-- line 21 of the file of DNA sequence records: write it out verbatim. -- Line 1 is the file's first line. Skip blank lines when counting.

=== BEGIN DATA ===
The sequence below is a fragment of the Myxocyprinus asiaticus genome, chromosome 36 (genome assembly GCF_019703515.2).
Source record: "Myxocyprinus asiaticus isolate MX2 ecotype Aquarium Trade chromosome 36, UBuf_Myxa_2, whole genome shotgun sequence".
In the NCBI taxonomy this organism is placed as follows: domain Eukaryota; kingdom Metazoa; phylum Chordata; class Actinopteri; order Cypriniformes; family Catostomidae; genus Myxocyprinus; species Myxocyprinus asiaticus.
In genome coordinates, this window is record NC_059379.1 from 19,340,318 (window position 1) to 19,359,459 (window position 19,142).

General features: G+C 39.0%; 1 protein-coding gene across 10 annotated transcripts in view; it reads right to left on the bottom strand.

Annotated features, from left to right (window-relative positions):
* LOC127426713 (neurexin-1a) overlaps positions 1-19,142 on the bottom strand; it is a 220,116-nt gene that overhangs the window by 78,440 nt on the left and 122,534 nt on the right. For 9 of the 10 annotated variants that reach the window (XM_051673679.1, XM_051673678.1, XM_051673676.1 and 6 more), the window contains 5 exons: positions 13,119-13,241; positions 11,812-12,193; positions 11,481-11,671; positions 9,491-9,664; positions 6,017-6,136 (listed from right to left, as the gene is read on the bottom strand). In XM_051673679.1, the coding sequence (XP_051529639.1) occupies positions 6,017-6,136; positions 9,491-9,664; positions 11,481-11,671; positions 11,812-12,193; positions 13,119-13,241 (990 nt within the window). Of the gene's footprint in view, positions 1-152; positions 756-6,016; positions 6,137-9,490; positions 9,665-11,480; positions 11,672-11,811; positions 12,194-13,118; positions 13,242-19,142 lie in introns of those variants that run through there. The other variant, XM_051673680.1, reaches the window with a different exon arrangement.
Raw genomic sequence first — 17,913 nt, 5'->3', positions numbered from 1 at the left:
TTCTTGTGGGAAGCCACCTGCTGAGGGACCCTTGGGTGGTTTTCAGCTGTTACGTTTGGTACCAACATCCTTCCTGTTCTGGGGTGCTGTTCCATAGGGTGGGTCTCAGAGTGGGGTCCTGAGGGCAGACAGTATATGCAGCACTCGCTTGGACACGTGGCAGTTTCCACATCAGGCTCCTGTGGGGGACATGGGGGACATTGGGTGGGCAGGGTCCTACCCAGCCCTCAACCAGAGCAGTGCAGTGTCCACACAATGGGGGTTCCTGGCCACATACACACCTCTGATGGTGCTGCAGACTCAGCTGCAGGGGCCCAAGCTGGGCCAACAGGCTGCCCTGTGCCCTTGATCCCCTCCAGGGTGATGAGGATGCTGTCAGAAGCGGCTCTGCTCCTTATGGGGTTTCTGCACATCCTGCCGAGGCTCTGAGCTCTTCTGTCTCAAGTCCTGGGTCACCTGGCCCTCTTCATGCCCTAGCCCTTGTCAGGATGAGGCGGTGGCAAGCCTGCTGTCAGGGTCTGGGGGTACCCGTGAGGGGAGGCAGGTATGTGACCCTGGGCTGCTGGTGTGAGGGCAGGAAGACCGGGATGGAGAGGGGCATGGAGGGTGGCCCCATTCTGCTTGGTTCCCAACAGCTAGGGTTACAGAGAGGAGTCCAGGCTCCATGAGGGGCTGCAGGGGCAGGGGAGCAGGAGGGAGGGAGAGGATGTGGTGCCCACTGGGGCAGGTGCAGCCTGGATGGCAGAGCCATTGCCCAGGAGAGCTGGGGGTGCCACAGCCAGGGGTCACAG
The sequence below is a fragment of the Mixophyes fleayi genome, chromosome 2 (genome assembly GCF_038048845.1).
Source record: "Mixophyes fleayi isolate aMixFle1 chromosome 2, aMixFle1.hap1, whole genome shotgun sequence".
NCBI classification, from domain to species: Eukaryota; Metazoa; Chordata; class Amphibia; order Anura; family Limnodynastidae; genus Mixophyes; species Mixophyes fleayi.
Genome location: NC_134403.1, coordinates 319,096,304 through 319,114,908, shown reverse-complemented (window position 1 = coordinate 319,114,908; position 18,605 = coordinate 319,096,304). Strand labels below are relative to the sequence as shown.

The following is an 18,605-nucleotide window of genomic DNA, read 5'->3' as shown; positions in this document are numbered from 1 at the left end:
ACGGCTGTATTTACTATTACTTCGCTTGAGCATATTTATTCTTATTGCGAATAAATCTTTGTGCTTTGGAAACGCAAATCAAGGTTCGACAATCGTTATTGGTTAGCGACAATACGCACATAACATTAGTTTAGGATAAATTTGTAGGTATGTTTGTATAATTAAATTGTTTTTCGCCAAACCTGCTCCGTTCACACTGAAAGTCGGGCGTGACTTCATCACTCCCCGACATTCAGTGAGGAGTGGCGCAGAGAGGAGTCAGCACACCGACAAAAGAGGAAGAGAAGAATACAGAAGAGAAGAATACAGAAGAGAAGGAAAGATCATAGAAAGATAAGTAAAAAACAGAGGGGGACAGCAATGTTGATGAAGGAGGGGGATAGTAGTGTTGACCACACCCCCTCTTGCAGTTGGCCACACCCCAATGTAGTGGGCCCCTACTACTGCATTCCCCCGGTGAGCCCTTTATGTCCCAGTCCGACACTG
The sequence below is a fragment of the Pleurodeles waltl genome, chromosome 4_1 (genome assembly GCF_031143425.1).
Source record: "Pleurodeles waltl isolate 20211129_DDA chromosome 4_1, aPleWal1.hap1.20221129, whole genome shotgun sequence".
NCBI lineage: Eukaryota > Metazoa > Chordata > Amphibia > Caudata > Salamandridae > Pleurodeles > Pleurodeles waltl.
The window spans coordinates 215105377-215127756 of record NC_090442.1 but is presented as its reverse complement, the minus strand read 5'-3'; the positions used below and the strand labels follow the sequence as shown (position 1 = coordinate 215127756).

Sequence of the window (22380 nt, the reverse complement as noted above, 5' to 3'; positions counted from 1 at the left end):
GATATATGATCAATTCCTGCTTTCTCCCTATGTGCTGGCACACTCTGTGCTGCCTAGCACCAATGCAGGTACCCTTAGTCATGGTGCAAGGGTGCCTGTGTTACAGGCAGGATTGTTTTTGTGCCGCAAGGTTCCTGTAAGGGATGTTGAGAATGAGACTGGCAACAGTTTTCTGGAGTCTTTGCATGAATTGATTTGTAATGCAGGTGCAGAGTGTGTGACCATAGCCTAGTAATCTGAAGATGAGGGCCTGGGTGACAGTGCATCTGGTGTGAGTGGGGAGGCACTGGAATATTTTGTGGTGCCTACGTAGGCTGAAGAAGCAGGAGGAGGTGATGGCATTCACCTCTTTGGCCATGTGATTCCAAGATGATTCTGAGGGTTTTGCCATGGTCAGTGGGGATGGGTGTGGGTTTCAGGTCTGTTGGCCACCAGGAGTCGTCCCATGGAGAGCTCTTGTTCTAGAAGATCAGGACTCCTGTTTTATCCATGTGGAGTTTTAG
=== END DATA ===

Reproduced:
GATATATGATCAATTCCTGCTTTCTCCCTATGTGCTGGCACACTCTGTGCTGCCTAGCACCAATGCAGGTACCCTTAGTCATGGTGCAAGGGTGCCTGTGTTACAGGCAGGATTGTTTTTGTGCCGCAAGGTTCCTGTAAGGGATGTTGAGAATGAGACTGGCAACAGTTTTCTGGAGTCTTTGCATGAATTGATTTGTAATGCAGGTGCAGAGTGTGTGACCATAGCCTAGTAATCTGAAGATGAGGGCCTGGGTGACAGTGCATCTGGTGTGAGTGGGGAGGCACTGGAATATTTTGTGGTGCCTACGTAGGCTGAAGAAGCAGGAGGAGGTGATGGCATTCACCTCTTTGGCCATGTGATTCCAAGATGATTCTGAGGGTTTTGCCATGGTCAGTGGGGATGGGTGTGGGTTTCAGGTCTGTTGGCCACCAGGAGTCGTCCCATGGAGAGCTCTTGTTCTAGAAGATCAGGACTCCTGTTTTATCCATGTGGAGTTTTAG